Also, if necessary, a wetting agent (e.g., a surface active agent) can be added to these developers. Suitable wetting agents include compounds having 6 or more carbon atoms and containing a hydrophilic group such as a hydroxy group, a carboxy group, a sodium carbonate group, a sulfo group, a sodium sulfonate group, an alkyleneoxide group, etc. The wetting agents are compounds well known as anionic surface active agents or as nonionic surface active agents. Examples of anionic surface active agents are higher alcohol (having 8 to 22 carbon atoms) sulfuric acid ester salts, aliphatic alcohol phosphoric acid ester salts, dicarboxylic fatty acid ester sulfonates, aliphatic amide sulfonates, and the like. Examples of nonionic surface active agents are polyoxyethylene alkyl ethers, polyoxyethylene alkyl ethers, sorbitan alkyl esters, ethers such as polyoxypropylene, polyoxyethylene, etc. Specific examples of these surface active agents are described in detail in Kaimen Kasseizai Binaan (Handbook of Surface Active Agents), published by Sangyo Tosho K.K. (1966).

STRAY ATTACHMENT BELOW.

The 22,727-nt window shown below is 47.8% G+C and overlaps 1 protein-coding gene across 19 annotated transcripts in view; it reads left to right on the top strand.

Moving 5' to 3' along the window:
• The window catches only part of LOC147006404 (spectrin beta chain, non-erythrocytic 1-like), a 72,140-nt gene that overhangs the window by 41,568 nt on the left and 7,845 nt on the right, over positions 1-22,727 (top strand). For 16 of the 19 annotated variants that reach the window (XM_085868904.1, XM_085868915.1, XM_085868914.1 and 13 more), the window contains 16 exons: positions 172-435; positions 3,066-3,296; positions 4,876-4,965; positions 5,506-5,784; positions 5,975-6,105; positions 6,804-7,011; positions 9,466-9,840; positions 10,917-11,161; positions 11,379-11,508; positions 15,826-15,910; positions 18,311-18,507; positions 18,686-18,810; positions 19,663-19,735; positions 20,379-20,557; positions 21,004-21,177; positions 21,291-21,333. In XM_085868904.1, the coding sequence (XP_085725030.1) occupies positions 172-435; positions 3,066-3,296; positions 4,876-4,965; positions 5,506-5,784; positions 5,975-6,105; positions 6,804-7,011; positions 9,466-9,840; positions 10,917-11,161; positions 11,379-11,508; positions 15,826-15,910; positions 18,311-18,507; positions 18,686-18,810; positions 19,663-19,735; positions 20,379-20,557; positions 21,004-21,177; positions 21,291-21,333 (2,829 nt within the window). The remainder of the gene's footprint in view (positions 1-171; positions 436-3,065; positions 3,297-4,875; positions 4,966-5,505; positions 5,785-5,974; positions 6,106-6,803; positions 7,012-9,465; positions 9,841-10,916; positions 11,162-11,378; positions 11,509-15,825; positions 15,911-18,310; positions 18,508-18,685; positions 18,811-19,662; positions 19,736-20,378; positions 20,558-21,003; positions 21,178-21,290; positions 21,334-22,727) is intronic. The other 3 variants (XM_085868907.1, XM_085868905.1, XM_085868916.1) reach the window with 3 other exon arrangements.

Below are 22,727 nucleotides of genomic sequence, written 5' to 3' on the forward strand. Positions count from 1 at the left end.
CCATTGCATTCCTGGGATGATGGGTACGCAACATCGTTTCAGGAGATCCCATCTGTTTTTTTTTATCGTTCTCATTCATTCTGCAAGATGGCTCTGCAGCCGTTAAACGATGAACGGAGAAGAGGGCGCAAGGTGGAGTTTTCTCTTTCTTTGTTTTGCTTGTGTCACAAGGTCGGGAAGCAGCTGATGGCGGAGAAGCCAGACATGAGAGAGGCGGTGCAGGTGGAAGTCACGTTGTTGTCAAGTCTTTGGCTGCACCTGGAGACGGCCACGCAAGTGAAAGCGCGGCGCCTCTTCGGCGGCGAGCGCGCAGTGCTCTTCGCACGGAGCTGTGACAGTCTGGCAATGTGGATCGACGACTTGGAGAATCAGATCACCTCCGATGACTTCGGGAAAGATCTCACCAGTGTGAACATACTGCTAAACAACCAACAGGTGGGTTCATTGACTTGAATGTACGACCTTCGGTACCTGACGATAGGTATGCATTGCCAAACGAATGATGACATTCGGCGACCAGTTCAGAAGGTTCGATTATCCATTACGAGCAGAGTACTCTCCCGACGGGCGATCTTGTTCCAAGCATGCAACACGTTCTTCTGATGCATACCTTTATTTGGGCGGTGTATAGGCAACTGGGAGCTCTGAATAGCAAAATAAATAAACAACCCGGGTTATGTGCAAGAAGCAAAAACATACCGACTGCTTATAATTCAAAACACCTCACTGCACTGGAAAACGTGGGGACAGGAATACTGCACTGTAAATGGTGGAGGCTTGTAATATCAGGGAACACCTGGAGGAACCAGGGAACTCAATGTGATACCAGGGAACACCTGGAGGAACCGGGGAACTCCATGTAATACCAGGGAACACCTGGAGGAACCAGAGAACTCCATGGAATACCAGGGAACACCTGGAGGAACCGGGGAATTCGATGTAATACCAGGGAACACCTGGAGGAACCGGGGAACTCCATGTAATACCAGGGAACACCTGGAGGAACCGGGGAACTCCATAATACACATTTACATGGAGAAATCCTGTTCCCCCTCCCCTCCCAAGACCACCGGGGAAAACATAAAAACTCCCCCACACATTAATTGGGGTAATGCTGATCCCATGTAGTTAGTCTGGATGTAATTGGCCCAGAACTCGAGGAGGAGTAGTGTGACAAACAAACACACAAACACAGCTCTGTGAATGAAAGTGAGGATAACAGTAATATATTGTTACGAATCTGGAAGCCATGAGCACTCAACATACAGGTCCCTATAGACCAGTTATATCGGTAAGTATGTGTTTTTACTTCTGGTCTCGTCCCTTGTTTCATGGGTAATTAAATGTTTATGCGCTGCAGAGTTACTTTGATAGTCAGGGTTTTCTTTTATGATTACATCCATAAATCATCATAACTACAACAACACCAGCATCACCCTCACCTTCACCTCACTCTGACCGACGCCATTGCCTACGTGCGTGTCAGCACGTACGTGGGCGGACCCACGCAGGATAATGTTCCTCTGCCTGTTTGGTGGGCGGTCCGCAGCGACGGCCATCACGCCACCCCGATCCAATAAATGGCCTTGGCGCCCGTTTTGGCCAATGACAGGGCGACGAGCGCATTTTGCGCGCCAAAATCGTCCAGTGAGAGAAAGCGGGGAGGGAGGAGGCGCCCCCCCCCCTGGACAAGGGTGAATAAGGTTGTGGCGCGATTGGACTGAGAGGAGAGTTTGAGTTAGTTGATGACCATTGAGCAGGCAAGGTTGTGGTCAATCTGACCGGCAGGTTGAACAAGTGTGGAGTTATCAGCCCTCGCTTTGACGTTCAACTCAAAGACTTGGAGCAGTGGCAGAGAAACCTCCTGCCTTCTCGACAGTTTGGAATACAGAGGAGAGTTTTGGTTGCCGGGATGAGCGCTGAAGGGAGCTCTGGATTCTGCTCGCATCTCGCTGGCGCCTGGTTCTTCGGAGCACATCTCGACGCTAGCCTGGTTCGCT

Particularly preferred wetting agents for use in the present invention are Duponol ME (trade name of lauryl alcohol sulfate sodium salt, made by E. I. du Pont de Nemours & Co.), Monogen Y-100 (trade name for sodium lauryl sulfate, made by Dai-ichi Kogyo Seiyaku Co., Ltd.), the sodium salt of octyl alcohol sulfuric acid ester, the ammonium salt of lauryl alcohol sulfuric acid ester, the sodium salt of xylenol sulfuric acid ester, Duponol LS (trade name of oleyl alcohol sulfuric acid ester sodium salt, made by E. I. du Pont de Nemours & Co.), N,N-dihydroxyethylglycine monosodium salt, and the like. Of these, lauryl alcohol sulfuric acid ester sodium salt is the most preferred. These surface active agents can be used individually or in combinations of two or more. The amount thereof used is not particularly limited. However, generally, the surface active agents are used within the range of from about 0.005 to 30% by weight, preferably 0.5 to 10% by weight, most preferably 4 to 8% by weight, in the developer.